Immigration hardliners never hesitate to claim the mantle of “states’ rights” when defending laws like Arizona SB 1070. But those wanting local cops to double as federal immigration agents were conspicuously silent at a congressional hearing on Wednesday on the Scott Gardner Act, a bill that (among other things) would require police to run extra background checks on foreign nationals arrested for drunk driving. Instead, it was pro-immigrant members of Congress who had to remind the legislative sponsors that the Constitution prohibits the federal government from imposing unfunded mandates on states—all while explaining the many reasons why the bill would make bad policy.
Named for a North Carolina father killed by an undocumented drunk driver, the Scott Gardner Act would impose new requirements on both federal and state officers. At the federal level, the bill would require authorities to indefinitely detain undocumented immigrants arrested for DUI for the duration of their removal proceedings, even if they were acquitted of the charges or provide financial support for U.S. citizen children. It would also require DHS to prioritize the removal of undocumented DUI suspects over other deportable immigrants, including those convicted of murder and other violent crimes. At the state level, the bill would authorize local police to place “detainers” on undocumented DUI suspects and transport them to federal custody. And of greatest constitutional concern, it would require police to run federal immigration checks against any DUI offender whom an officer has “reasonable grounds to believe” is a foreign national.
Yet as was repeatedly noted at Wednesday’s hearing, the Supreme Court ruled more than a decade ago in Printz v. United States that such unfunded mandates are unconstitutional. The opinion by Justice Antonin Scalia held that longstanding principles of “federalism” prohibit requiring state and local officers to assist in the enforcement of federal law. The result of the ruling was to strike down a federal requirement that local law enforcement agencies run background checks on prospective gun purchasers. But as was noted on Wednesday by numerous pro-immigrant members of Congress, the underlying principle applies to all areas of law (which also explains why ICE cannot require local jails to honor immigration detainers). As Zoe Lofgren (D-Calif.), the ranking member of the House Immigration Subcommittee, put it:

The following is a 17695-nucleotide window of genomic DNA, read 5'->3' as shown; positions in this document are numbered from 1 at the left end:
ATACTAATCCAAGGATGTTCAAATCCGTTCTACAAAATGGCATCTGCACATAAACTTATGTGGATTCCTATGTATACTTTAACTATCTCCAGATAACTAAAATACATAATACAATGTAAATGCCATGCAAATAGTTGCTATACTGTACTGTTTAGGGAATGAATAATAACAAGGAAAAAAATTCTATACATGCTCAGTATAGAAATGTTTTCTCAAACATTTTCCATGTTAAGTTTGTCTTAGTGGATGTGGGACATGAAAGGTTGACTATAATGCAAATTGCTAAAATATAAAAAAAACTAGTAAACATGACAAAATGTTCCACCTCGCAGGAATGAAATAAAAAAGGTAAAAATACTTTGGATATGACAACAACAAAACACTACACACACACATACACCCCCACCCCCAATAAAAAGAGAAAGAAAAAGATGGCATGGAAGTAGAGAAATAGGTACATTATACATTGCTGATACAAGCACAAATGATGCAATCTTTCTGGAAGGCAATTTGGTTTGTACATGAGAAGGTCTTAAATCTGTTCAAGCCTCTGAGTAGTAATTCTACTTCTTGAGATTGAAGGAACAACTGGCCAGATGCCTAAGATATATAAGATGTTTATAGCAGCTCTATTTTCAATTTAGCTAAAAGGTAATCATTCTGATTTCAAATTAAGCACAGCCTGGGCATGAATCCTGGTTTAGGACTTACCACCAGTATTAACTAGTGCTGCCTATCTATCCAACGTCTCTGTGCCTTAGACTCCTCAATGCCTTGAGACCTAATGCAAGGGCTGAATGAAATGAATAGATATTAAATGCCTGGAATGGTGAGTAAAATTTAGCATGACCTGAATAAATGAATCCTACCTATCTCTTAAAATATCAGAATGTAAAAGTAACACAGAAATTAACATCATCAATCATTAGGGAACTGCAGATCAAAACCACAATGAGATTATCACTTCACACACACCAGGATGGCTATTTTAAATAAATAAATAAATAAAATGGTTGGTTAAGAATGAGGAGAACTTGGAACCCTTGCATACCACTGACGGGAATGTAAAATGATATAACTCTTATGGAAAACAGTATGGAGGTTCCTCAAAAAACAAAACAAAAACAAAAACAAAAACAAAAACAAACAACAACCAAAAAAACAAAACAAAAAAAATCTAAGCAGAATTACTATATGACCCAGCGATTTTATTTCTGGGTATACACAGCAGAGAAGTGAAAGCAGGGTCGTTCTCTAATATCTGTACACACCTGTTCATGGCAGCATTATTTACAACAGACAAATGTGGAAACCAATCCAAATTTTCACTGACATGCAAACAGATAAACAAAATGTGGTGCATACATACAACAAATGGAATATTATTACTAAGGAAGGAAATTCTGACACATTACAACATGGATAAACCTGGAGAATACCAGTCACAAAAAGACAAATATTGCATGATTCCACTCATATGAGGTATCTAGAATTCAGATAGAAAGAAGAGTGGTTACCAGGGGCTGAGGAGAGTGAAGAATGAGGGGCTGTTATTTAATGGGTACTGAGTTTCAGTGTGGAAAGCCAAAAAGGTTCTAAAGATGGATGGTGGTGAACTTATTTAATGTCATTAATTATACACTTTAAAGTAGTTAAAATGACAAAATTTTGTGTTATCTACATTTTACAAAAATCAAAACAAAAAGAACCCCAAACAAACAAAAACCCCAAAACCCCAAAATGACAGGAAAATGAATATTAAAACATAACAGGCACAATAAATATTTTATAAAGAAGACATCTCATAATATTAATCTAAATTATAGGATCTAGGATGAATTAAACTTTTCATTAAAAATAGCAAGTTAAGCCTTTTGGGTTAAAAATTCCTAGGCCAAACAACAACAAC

Congress can no more require State officers to perform federal background checks to enforce federal immigration laws than they can require State officers to perform such checks to enforce federal handgun laws.
In addition to the Scott Gardner Act’s glaring constitutional problem, opponents of the bill also demonstrated why it would create problems for local law enforcement. Chris Burbank, the Chief of the Salt Lake City Police Department, testified that the bill would discourage even legal immigrants from cooperating with police, and would all but require officers to engage in racial profiling when trying to determine whether a suspect was born abroad. Rep. Charles Gonzalez (D-Texas), a former judge, said the bill could inadvertently lead to fewer DUI prosecutions, because its poorly written language would permit local authorities to shift the cost of detention to the federal government by dismissing the charges. Even the bill’s sponsor, Rep. Sue Myrick (R-N.C.), conceded that the legislation would become obsolete upon the nationwide implementation of the Secure Communities program, which gives federal immigration authorities access to the fingerprints of persons arrested by state and local authorities.
To be sure, few would argue that undocumented immigrants arrested for DUI should be spared from deportation. But no one could plausibly insist that drunk drivers should be a higher deportation priority than murderers. Likewise, many would dispute that a single DUI arrest—which may not even result in conviction—should warrant indefinite detention without the opportunity for a bond hearing, or justifies burdening local police with the unnecessary task of running additional background checks. In truth, state and local laws already provide numerous ways to prevent drunk drivers from re-offending. The fact a suspect is undocumented can hardly justify the excessively punitive (and unconstitutional) proposals in the Scott Gardner Act.
FILED UNDER: Constitution, Department of Homeland Security, enforcement, Hearings, Scott Gardner Act, Supreme Court, undocumented immigration